From Pine to Mahogany: Practitioner of Rare Art of ‘Graining’ Restores Pavilions’ Doors

Re-grained and reinstalled, the door to Pavilion II

Thomas Jefferson’s pavilions in the University of Virginia’s Academical Village are works of art – right down to the front doors.

Recently, some of those works of art were restored.

The doors of Pavilions II, III and X were “re-grained,” or treated in a traditional decorative technique for making ordinary wood appear to be more rare and expensive. In the case of the pavilions, pine doors were “grained” to make them look as if they were mahogany.

“It’s a technique to make it look like a more attractive species,” said Dave Riccio, a principal at John Canning Associates of Cheshire, Connecticut. “The mahogany is a masculine wood, while pine is a light wood.”

UVA preservationist Mark Kutney said the graining on the pavilion doors was in poor shape, particularly the ones on the east side of Lawn, which get less sunshine and on which mildew was starting to cause the varnish to turn cloudy.

“They looked terrible close up,” Kutney said. “We wanted them to look their best for the bicentennial.”

The University brought in Riccio’s firm to work on the doors. Canning Associates has already done work on the recently renovated Rotunda and in restoring the central ceiling in Garrett Hall.

The pavilion doors are the original six-panel, Jeffersonian doors. The graining technique, which uses subtle paint lines to create the impression of a wood grain, was maintained for years on the pavilion doors, with about three to four re-grainings after the original.

The technique fell out of fashion, or became too much to maintain, and the pavilion doors were simply painted. This manner of maintaining the portals continued until the 1980s, when the late Murray Howard, then the University’s architect for the historic buildings and grounds at the University, re-instituted the practice of graining the pavilion exterior doors.

Kutney said over the years, the pavilion doors sustained between 30 and 40 layers of paint. He said when Howard started graining the doors again, he had the paint layers removed and brought the doors back down to the original grained layers, building new layers of graining from there.

Starr Hardridge headshot

Craftsman Starr Hardridge, an Oklahoma artist who has been with Canning Associates for about six years, worked on the doors in Facilities Management’s paint shop.

Graining is a multi-step process. Once the varnish is stripped off and the wood is primed, a base color is put down and then the door is “flogged” with a mixture of pigment and ale. “The pigment needs to adhere to the door, and once the beer evaporates, the proteins in the beer will act as a binder to hold the paint,” Riccio said.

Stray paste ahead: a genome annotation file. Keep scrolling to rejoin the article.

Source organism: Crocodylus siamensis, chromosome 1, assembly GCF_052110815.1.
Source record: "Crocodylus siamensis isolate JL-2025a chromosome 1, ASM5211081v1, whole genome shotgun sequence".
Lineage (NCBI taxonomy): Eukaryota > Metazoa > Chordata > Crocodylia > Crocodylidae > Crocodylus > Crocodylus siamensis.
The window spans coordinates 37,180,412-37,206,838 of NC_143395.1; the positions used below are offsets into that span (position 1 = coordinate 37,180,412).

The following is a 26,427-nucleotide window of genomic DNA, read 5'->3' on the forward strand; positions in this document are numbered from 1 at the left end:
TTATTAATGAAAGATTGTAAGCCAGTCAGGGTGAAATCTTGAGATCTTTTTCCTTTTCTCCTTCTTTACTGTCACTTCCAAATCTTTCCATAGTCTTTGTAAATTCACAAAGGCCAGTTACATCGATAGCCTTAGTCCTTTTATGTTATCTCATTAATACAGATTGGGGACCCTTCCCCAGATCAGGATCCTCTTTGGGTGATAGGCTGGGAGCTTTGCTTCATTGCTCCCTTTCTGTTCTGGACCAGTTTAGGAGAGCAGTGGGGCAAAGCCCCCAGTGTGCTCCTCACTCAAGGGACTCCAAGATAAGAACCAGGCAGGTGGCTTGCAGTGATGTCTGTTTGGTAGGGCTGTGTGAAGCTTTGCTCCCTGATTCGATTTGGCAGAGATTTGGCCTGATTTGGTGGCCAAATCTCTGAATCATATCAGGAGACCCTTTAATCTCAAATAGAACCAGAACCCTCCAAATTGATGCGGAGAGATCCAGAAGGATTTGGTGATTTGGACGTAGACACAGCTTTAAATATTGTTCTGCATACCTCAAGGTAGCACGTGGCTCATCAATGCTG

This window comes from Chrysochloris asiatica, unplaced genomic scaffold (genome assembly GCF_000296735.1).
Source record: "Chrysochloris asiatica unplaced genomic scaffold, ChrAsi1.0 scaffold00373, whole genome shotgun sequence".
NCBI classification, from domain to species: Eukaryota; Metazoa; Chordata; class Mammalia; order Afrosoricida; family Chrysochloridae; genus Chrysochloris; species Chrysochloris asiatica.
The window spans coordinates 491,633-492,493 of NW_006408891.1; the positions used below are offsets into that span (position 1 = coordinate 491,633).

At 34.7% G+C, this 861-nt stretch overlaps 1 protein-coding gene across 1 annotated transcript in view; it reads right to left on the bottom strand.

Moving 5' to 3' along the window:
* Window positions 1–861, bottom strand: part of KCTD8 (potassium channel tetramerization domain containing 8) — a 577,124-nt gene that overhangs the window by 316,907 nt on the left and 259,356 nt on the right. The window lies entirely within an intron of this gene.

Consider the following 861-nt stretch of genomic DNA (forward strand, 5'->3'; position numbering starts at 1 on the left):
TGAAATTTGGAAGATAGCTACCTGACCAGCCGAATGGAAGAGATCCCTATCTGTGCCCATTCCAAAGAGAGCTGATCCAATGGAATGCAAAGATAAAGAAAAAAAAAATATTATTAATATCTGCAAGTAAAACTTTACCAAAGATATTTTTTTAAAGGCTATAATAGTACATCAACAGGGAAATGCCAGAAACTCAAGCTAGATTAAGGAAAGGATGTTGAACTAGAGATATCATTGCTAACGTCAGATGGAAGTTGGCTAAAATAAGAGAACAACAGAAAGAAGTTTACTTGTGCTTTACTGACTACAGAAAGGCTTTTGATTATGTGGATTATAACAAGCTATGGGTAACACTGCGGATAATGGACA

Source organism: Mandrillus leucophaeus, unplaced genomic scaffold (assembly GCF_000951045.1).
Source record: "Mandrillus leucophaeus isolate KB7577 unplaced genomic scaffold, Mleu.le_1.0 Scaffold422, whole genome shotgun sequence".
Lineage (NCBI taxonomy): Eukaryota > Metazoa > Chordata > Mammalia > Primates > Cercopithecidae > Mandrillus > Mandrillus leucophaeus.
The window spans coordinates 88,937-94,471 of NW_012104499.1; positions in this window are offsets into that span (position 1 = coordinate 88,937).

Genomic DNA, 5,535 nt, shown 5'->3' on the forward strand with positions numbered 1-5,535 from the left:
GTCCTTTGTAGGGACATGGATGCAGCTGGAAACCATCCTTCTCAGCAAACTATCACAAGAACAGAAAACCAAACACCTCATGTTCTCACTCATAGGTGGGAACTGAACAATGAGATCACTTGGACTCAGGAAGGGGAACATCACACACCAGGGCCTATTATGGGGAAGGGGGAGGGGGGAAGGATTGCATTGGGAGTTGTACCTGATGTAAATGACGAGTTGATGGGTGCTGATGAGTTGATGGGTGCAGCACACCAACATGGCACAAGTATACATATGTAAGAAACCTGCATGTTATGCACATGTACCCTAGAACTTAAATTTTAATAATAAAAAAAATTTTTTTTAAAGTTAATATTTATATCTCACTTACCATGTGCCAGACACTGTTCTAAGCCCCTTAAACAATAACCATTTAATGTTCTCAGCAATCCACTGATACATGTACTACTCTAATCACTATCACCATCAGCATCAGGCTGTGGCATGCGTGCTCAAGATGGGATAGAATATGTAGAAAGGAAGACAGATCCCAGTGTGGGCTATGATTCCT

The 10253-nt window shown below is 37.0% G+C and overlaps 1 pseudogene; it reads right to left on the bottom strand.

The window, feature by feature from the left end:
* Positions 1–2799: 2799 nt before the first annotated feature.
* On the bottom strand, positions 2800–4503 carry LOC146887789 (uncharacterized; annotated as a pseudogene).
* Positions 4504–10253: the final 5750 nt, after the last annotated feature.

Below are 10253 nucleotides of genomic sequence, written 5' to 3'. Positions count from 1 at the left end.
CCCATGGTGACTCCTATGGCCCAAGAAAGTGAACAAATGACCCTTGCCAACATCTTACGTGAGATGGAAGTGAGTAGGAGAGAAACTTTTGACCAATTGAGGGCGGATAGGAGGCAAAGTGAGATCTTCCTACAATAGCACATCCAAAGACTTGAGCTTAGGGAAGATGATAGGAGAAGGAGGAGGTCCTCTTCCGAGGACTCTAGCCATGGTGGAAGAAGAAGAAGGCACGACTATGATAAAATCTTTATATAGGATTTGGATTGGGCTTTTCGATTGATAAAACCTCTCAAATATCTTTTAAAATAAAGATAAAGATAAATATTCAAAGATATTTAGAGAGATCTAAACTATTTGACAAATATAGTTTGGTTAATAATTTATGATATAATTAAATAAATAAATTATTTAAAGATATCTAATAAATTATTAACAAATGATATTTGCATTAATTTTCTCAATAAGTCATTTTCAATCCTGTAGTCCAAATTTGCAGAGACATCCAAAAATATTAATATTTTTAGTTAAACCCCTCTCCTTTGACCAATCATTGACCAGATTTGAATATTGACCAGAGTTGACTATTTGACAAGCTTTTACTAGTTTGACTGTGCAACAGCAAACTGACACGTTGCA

Hardridge said that any ale could be used, though if he were using dark pigments he would use Guinness. The woodgrain patterns are drawn with a variety of brushes with different lengths, textures and thicknesses. A brush, such as a flogging brush with its long, slender bristles, is gently whipped across the pigment to create the grain lines.


Hardridge used a combination of mineral spirits, linseed oil and Japan drier, stirred together in a plastic container. He dipped his brush into the mixture, then spread the brush into his paints on the lid of a paint can, which he then uses as his palette. He relies on a variety of brushes – four in particular from the roughly 50 he brought with him – caressing the wood panels and gently spreading the faint grain lines.

“This is very deliberate for a certain character of the line,” Hardridge said. “It needs to have depth. The things under each layer create character.”

An artist all his life, Hardridge has been a muralist, a house painter and has run a decorating business. He learned his graining techniques from decorative painting master Michel Nadai, with whom he studied in the medieval village of Penne-d’Agenais in the southwest of France.

“The European style is more sophisticated,” he said. “It has been built on principles that have not changed.”

As Hardridge perfected his decorative painting techniques, he realized the importance of preserving the work of craftsmen from previous eras, which is what drew him to Canning in 2012.

Starr Hardridge painting a door
“This is random with principle,” Hardridge said as he flicked a one-eighth inch wide brush across spots on the door panel. “It is intended to be a bit random, and you can’t overthink it. If you made the same patterns, then it would appear contrived. Nature never repeats itself.”

As he worked, there was a soft stuttering of a spalling brush – flexible bristles affixed to a small block of wood, essentially a paintbrush with the handle removed – which he tucked between his thumb and the first two fingers of his hand.

“The more historical colors are darker,” he said. “They used a lot of earthen tones in the 1850s. I am trying to bridge the modern and the historic.”

While Hardridge worked, he listened to Jimmy Page and the Black Crowes playing covers of Led Zeppelin songs on his mobile phone, an artist pursuing an ancient art form to the sound of modern music on modern technology. Several Facilities Management painters studied Hardridge’s techniques while he worked, so they will be able to maintain the doors over the years as they need touch-ups.

Once the doors were grained and the work sealed with varnish, the hardware was carefully replaced and the doors were gently reinstalled to the pavilions.

Kutney said the plan is to restore the graining on all the pavilion doors, “but we’ll let the current graining wear out before we do.”

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Matt Kelly

Office of University Communications